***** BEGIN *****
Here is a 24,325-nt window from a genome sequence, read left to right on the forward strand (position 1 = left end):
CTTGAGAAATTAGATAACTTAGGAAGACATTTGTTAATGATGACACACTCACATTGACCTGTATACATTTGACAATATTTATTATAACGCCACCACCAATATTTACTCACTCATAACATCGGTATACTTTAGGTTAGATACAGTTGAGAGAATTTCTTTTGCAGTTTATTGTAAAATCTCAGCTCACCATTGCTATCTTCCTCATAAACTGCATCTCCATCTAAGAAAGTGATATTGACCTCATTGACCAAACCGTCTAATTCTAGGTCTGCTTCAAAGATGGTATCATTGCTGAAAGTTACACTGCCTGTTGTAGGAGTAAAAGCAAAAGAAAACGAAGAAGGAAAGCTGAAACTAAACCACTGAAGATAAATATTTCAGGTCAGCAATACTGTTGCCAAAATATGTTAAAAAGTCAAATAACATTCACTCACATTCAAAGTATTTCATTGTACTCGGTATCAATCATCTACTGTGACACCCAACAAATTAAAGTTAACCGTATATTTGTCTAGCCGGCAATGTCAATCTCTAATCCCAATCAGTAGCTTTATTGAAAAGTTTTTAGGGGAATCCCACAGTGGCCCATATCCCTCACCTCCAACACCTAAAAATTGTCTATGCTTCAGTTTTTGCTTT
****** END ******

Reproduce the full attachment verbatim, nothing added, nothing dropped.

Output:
Here is a 24,325-nt window from a genome sequence, read left to right on the forward strand (position 1 = left end):
CTTGAGAAATTAGATAACTTAGGAAGACATTTGTTAATGATGACACACTCACATTGACCTGTATACATTTGACAATATTTATTATAACGCCACCACCAATATTTACTCACTCATAACATCGGTATACTTTAGGTTAGATACAGTTGAGAGAATTTCTTTTGCAGTTTATTGTAAAATCTCAGCTCACCATTGCTATCTTCCTCATAAACTGCATCTCCATCTAAGAAAGTGATATTGACCTCATTGACCAAACCGTCTAATTCTAGGTCTGCTTCAAAGATGGTATCATTGCTGAAAGTTACACTGCCTGTTGTAGGAGTAAAAGCAAAAGAAAACGAAGAAGGAAAGCTGAAACTAAACCACTGAAGATAAATATTTCAGGTCAGCAATACTGTTGCCAAAATATGTTAAAAAGTCAAATAACATTCACTCACATTCAAAGTATTTCATTGTACTCGGTATCAATCATCTACTGTGACACCCAACAAATTAAAGTTAACCGTATATTTGTCTAGCCGGCAATGTCAATCTCTAATCCCAATCAGTAGCTTTATTGAAAAGTTTTTAGGGGAATCCCACAGTGGCCCATATCCCTCACCTCCAACACCTAAAAATTGTCTATGCTTCAGTTTTTGCTTT